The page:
Sri Sankara says jnanadeva tu kaivalyam ‘only through knowledge one attains liberation.’ What is this knowledge? What sort of knowledge is it?
The Brihadaranyaka Upanishad says:
‘Brahman the absolute, alone was; nothing else was, there was no object. And ‘It’ knew ‘Itself’ alone’. That knowledge of the absolute, when ‘It’ alone was is the object of Brahmavidya.
What was the knowledge that God had? The Upanishad itself has the answer. God knew Himself and nothing else. Not anything other than He was there. The Bhagavad Gita too has a similar statement. Arjuna says:
“You alone know Yourself by Yourself, O Supreme Person, O! Creator of beings, O! God of gods, O Lord of the universe” He knows Himself by Himself without any external help of the instruments like mind, intellect etc. this knowledge is beyond the instruments. It is transcendental. The Upanishad too says ‘tad atmanam evavet’ It knew ‘Itself’ only. This knowing is free from all objectification. Usually in a sentence there is a subject connected by the verb to its predicate. There is no such possibility here of describing this knowledge by a subject object connection through a verb.
According to Ramana Maharishi the Self (Atman or God) is not some thing that is either known or not known. The self is knowledge (awareness) itself.To another question ‘does the absolute know itself?’ the Maharishi answers “the ever conscious is beyond both knowledge and ignorance. Your question presupposes subject and object but the absolute is beyond both subject and object. It is knowledge itself.”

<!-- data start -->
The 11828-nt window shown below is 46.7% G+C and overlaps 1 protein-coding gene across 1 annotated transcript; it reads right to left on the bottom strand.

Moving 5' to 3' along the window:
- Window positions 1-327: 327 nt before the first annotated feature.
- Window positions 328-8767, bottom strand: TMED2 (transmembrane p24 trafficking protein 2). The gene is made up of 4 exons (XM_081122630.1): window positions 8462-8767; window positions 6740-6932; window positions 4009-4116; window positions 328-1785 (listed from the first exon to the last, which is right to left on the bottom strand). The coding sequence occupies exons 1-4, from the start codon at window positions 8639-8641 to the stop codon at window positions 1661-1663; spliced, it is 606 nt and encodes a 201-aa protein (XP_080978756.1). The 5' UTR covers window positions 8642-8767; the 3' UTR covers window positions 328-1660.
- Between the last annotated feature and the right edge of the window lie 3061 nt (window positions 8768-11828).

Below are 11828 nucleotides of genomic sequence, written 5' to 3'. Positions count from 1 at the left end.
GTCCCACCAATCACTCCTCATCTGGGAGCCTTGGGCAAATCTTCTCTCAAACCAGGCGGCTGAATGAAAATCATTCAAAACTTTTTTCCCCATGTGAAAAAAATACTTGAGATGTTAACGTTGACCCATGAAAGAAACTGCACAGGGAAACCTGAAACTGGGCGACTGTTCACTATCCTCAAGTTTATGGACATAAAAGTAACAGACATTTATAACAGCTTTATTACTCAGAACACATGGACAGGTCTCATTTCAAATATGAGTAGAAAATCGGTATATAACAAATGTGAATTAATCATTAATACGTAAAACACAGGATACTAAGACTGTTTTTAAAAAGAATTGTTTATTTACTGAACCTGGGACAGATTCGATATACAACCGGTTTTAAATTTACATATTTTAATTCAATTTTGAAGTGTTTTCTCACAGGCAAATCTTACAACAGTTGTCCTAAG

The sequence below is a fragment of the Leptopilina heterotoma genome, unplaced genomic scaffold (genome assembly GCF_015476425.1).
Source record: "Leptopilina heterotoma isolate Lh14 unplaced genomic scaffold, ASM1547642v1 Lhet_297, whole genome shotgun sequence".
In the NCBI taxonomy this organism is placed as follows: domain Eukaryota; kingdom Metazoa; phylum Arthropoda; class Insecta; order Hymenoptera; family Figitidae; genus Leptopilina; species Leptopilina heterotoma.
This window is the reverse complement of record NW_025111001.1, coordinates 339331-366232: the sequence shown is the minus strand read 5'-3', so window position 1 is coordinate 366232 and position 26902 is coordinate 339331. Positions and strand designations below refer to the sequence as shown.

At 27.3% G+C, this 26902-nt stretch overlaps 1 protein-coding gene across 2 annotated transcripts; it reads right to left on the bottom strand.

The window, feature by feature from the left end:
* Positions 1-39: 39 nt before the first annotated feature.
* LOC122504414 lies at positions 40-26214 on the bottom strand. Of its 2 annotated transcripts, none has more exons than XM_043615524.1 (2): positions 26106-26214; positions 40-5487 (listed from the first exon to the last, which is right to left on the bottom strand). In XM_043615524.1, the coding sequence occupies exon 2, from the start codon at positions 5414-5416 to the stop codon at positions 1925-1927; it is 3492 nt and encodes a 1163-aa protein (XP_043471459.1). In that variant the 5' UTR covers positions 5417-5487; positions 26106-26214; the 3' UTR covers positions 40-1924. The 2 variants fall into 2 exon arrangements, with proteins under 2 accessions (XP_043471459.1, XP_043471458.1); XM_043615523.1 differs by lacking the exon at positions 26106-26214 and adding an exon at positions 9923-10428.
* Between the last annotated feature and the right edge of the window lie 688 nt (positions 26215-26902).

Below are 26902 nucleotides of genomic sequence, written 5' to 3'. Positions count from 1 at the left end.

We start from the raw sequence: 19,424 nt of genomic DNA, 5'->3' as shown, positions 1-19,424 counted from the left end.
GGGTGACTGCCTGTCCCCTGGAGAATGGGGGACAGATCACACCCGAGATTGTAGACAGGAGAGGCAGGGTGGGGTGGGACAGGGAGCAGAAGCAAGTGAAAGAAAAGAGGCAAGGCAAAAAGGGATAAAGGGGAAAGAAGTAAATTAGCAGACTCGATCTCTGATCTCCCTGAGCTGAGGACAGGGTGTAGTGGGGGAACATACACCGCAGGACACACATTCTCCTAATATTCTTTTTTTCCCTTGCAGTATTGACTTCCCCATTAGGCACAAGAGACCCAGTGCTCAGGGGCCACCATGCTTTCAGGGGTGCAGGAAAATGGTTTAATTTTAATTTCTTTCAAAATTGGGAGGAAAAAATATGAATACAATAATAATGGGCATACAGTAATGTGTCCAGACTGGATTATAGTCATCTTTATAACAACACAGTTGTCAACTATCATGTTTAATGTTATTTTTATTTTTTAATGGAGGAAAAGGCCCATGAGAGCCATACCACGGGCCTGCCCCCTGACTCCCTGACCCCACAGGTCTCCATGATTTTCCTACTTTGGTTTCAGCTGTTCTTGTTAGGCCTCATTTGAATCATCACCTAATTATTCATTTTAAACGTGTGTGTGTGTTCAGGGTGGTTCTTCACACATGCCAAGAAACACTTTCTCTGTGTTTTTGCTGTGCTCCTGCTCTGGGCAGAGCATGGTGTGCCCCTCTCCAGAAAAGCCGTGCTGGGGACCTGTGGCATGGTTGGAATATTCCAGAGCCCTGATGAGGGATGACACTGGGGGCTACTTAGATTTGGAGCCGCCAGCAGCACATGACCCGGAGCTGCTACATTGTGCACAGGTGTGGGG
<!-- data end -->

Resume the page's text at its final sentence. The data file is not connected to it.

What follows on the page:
The knowledge that we speak of in this world is that which is gained through the senses, mind, intellect and ego. That is the worldly knowledge is what our instruments show to us. Knowledge acquired through the senses is not capable of eradicating sorrow while knowledge of the Self (atma jnana) eradicates all sorrow. In this context the famous story of Narada and Sanatkumara in the Chandogya Upanishad may be mentioned. Narada had studied all the Vedas, itihasas, and puranas and had acquired all worldly knowledge .Yet he could not cross over sorrow. All his knowledge of the scriptures could not relieve him of his sorrow. Real divine knowledge takes us beyond the clutches of pleasure and pain.
The Kathopanishad expresses the same idea.
“To snap our ties with the instruments and to REMAIN AS WE ARE is real divine knowledge. To be aware of only awareness is divine knowledge. Discarding attention on instruments including the ego and other paraphernalia and to turn the whole attention on the self (oneself) is divine knowledge.”
Bondage is due to the fact that our attention is focused on the nonself (anatman). There is an interesting story which conveys the same idea. Ten brothers crossed a river by swimming. After reaching the other bank they counted to see whether everyone had reached the other bank. While counting each one left out himself. So they were terrified to know that only nine has reached the other bank. This meant that one was drowned in the river. All started weeping and mourning for the tenth man. Another traveler saw this and enquired them about what happened. The traveler made them count before him. He found out their mistake and informed them of their folly. Then only they recognized their mistake and gave up their mourning.
The second verse of the second chapter of Kenopanishad says:
“ I do not think that I know Brahman nor do I think I do not know because I do know It. Out of us whosoever knows Brahman he alone can know the secret of what I say.
The import is that the self cannot be objectified”.
The Taittiriyopanishad says:
“Not able to grasp the self the mind and the speech bounce back”.
Thus it is this divine knowledge that liberates